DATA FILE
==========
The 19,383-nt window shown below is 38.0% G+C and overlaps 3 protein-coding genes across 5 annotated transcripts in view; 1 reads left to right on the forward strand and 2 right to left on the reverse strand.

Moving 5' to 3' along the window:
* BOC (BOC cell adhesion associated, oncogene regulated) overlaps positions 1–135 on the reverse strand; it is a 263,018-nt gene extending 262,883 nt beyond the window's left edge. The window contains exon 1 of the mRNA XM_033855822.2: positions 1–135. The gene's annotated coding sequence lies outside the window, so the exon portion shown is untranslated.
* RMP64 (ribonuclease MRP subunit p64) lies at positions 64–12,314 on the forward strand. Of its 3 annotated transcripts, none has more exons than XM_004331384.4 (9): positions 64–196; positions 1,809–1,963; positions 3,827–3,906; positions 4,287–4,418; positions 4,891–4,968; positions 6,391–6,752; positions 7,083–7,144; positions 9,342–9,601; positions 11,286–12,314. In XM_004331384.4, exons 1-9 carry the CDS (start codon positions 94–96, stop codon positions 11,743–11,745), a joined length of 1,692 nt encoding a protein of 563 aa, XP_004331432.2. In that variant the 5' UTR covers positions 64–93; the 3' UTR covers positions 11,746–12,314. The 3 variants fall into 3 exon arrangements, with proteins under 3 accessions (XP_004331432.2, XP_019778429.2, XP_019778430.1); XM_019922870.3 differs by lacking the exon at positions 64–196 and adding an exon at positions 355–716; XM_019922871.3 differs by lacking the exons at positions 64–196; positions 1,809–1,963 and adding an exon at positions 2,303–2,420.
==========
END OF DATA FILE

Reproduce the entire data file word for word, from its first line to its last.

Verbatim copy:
The 19,383-nt window shown below is 38.0% G+C and overlaps 3 protein-coding genes across 5 annotated transcripts in view; 1 reads left to right on the forward strand and 2 right to left on the reverse strand.

Moving 5' to 3' along the window:
* BOC (BOC cell adhesion associated, oncogene regulated) overlaps positions 1–135 on the reverse strand; it is a 263,018-nt gene extending 262,883 nt beyond the window's left edge. The window contains exon 1 of the mRNA XM_033855822.2: positions 1–135. The gene's annotated coding sequence lies outside the window, so the exon portion shown is untranslated.
* RMP64 (ribonuclease MRP subunit p64) lies at positions 64–12,314 on the forward strand. Of its 3 annotated transcripts, none has more exons than XM_004331384.4 (9): positions 64–196; positions 1,809–1,963; positions 3,827–3,906; positions 4,287–4,418; positions 4,891–4,968; positions 6,391–6,752; positions 7,083–7,144; positions 9,342–9,601; positions 11,286–12,314. In XM_004331384.4, exons 1-9 carry the CDS (start codon positions 94–96, stop codon positions 11,743–11,745), a joined length of 1,692 nt encoding a protein of 563 aa, XP_004331432.2. In that variant the 5' UTR covers positions 64–93; the 3' UTR covers positions 11,746–12,314. The 3 variants fall into 3 exon arrangements, with proteins under 3 accessions (XP_004331432.2, XP_019778429.2, XP_019778430.1); XM_019922870.3 differs by lacking the exon at positions 64–196 and adding an exon at positions 355–716; XM_019922871.3 differs by lacking the exons at positions 64–196; positions 1,809–1,963 and adding an exon at positions 2,303–2,420.